New Afghan war over U.S. troop levels
The stubborn war in Afghanistan, which has spanned a decade and cost more than 2,000 American lives, has now faded to one key question: How many U.S. troops will remain after 2014?
This is the issue that will likely occupy President Barack Obama and Afghan President Hamid Karzai when they meet at the White House on Friday. Officials are already batting numbers about, ranging from zero to 20,000.
But how many Americans are still paying attention?
For many voters, and those they elect, the war is over. Only brief and irritating interruptions, like the scandal the led to the resignation of CIA director and retired General David Petraeus, serve to remind the public that the United States remains at war. In the presidential campaign, candidates in both parties mentioned the war only in passing. GOP nominee Mitt Romney didn’t even say “Afghanistan” in his convention acceptance speech, while Obama and Vice President Joe Biden referred to the war only to discuss its “responsible end.”
For those who served in Afghanistan on the diplomatic or military front and believe in continued U.S. engagement, the battle is now against an opponent for whom they have few weapons: U.S. public apathy.
And they are losing the fight.
For a long while now, the American public has stopped believing the war is worth its cost. Few in the Obama administration have mustered an argument that answers their concerns.
That has not escaped notice.
“We are now coming up to certain very critical decisions,” Ronald Neumann, former U.S. ambassador to Afghanistan, said recently at the Brookings Institution, “that will be made fairly soon, both about our presence in Afghanistan after 2014 and about the next year, what we will do in terms of troop levels. The fact is we have a policy. What we are not clear about is whether we’re serious about that policy ‑ and what the policy requires.”
Neumann noted, “We’re talking about leaving, so you’re having a debate about numbers which floats ethereally without being connected to missions.”
Yet talking about the mission – the “good war” whose eventual goal became “good enough” – is what most of Washington has avoided. By not discussing in depth the war and its objectives, the administration has allowed the American public to believe there is nothing to salvage in Afghanistan after a decade of battle.
This idea of Afghanistan as hopeless, says the celebrated diplomatic workhorse Ryan Crocker, who most recently served as ambassador to Afghanistan, should be questioned. Leaving Afghanistan with little financial, civilian or military support, he said, is a lethal recipe for history to repeat.
“I hear all too often,” Crocker told me recently at the Council on Foreign Relations, “ You know, ‘We’re tired of this;’ ‘It’s costing too much;’ ‘It’s taken too long.’ ‘You know, we got problems here, it’s time to pull the forces and let the Afghans do the best they can.’ Well, we tried that once, of course, after the expulsion of the Soviets. It did not work well.”
“We have an emotional responsibility” to Afghanistan, McChrystal said in a recent interview. “We created expectations after 2001 in people.”
Though McChrystal would not put a number to the ideal post-2014 troop level, he has argued that the U.S. must still fulfill its pledge to help train Afghan forces.
Crocker, now at Yale University, along with McChrystal, agreed.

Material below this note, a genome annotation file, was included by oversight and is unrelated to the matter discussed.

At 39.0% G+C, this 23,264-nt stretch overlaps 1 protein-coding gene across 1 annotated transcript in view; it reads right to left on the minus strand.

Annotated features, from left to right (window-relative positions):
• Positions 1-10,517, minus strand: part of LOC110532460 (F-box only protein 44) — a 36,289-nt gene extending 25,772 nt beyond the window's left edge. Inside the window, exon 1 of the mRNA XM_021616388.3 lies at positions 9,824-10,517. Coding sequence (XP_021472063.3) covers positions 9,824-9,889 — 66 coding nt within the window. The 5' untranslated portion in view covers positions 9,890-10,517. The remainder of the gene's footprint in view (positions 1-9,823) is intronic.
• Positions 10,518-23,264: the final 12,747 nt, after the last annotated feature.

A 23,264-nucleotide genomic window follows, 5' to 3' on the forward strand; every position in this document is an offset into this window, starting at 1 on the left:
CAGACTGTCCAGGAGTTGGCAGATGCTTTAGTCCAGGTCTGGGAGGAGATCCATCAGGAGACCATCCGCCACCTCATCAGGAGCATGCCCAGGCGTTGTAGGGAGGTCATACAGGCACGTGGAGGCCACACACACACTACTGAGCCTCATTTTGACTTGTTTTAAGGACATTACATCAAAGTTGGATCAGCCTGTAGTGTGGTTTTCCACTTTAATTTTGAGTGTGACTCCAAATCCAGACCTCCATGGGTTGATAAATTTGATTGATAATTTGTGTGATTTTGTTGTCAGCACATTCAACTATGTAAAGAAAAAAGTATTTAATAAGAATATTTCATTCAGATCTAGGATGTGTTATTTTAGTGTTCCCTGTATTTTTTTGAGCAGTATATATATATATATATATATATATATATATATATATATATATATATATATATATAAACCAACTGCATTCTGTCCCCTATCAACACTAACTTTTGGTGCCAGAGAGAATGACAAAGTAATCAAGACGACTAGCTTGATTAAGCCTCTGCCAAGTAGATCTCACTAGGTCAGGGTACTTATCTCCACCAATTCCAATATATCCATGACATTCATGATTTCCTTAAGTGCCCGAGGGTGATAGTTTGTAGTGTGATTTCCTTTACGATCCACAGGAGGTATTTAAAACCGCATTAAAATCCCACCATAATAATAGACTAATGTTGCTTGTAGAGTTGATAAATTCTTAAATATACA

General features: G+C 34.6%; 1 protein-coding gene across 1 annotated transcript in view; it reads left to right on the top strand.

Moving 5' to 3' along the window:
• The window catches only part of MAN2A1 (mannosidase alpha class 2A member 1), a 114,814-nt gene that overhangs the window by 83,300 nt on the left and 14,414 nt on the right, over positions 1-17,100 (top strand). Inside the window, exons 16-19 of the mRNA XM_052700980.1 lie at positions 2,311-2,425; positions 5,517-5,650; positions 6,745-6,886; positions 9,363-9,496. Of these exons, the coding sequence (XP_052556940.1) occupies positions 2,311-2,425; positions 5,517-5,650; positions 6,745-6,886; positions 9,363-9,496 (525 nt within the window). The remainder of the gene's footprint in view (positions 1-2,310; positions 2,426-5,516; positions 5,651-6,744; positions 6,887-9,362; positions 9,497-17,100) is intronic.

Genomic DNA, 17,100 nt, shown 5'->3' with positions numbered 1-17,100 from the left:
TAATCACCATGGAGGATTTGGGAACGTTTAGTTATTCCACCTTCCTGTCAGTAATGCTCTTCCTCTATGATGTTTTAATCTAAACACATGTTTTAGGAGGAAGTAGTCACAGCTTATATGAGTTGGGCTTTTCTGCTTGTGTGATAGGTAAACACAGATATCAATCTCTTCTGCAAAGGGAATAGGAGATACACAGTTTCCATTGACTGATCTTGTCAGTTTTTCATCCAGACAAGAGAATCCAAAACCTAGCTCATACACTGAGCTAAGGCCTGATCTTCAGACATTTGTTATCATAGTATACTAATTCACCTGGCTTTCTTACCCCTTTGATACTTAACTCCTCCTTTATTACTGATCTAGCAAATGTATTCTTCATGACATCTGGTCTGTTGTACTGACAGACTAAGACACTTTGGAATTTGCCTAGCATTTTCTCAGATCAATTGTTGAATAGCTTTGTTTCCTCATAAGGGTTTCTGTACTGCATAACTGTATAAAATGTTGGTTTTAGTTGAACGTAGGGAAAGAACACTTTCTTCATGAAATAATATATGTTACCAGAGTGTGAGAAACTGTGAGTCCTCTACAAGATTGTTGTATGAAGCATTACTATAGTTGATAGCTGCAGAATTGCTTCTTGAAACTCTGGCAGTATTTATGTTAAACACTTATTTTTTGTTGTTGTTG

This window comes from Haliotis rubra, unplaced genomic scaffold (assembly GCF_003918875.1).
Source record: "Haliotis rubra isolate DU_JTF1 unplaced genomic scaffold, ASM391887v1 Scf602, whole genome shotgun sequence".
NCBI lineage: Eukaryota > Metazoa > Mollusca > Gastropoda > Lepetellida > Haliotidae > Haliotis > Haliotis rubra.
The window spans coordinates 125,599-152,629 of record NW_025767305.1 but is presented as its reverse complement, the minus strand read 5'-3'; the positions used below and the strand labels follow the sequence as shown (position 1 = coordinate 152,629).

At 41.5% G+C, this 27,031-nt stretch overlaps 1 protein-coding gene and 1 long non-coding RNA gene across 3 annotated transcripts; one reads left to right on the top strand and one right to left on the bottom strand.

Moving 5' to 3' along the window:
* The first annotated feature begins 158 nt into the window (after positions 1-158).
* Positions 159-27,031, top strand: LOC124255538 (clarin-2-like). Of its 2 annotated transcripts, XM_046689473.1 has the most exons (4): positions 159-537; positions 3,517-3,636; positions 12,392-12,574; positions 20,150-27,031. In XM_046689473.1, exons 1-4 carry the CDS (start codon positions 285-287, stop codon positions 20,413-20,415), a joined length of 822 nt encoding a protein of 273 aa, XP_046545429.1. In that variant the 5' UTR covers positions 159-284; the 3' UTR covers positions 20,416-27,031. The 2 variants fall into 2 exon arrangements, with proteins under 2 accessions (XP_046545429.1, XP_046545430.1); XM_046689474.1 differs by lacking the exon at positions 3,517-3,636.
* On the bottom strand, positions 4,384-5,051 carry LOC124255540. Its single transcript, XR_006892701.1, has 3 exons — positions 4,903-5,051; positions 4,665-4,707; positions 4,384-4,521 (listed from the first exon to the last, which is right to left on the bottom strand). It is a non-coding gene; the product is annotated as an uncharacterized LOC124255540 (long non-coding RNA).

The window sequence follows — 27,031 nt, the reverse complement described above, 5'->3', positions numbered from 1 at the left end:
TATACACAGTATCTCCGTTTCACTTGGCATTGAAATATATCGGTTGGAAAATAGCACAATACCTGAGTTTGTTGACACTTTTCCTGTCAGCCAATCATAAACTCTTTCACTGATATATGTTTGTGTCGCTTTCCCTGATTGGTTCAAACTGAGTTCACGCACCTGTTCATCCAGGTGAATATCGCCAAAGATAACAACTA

“I hope that if the Afghans, in our current negotiations,” Crocker said, “do make requests for a post-2014 presence, that we very positively consider it. And I hope very, very much, that we not hack and slash the plans for a post-2014 civilian presence. As I am deeply afraid we are. Because if we’re not there to engage, we have no influence.”
That lack of influence does not matter to those who want out as soon as possible. They point to the costs of the Afghan war and say they are ready for those to end.
But Crocker and others say the bill for supporting the Afghan military is far more affordable than another war.
“We will wind up paying about $2.5 billion a year as our share of support for Afghan security forces totaling 230,000,” Crocker said. “That sounds like a lot of money ‑ until you consider that we’re paying about $110 billion a year now. So this is pretty cheap insurance.”
Whether that insurance will be sufficient to help Afghans protect their nation and avoid a descent into civil war remains in doubt. But as Obama and Karzai meet in Washington, the call for clarity on U.S. objectives and commitments has grown ever louder.
And those who have followed Afghanistan for decades say a little candor would be helpful, too.
“It does seem to me,” Neumann, the former U.S. ambassador, said, “that the greatest single contribution that America could make to having this thing come out a little better rather than a little worse is clarity about our own purpose. I can’t, sitting here, tell you whether I believe that this administration is actually committed to trying to make the Afghan army as good as it can be in the next two years or whether we’re simply trying to look for a decent interval while we dump that.
“If I can’t tell you,” he said, “it’s not surprising that Afghans can’t tell you.”
Neumann emphasized, “I bridle a little every time I hear the words … from certain higher levels that we are winding down the war ‑ because we are not winding down a damn thing.
“We’re winding down our participation in the war,” he continued. “That is extraordinarily different from winding down the war. And we should be clear about that.”
PHOTO (Top): Afghan President Hamid Karzai addresses soldiers and family members assigned to the 101st Airborne Division at Fort Campbell, May 14, 2010. REUTERS/Chad J. McNeeley/U.S. Army/Handout
PHOTO (Insert): Afghan President Hamid Karzai (R) pins on a medal for a newly graduated officer at the National Military Academy in Kabul March 22, 2011. REUTERS/Omar Sobhani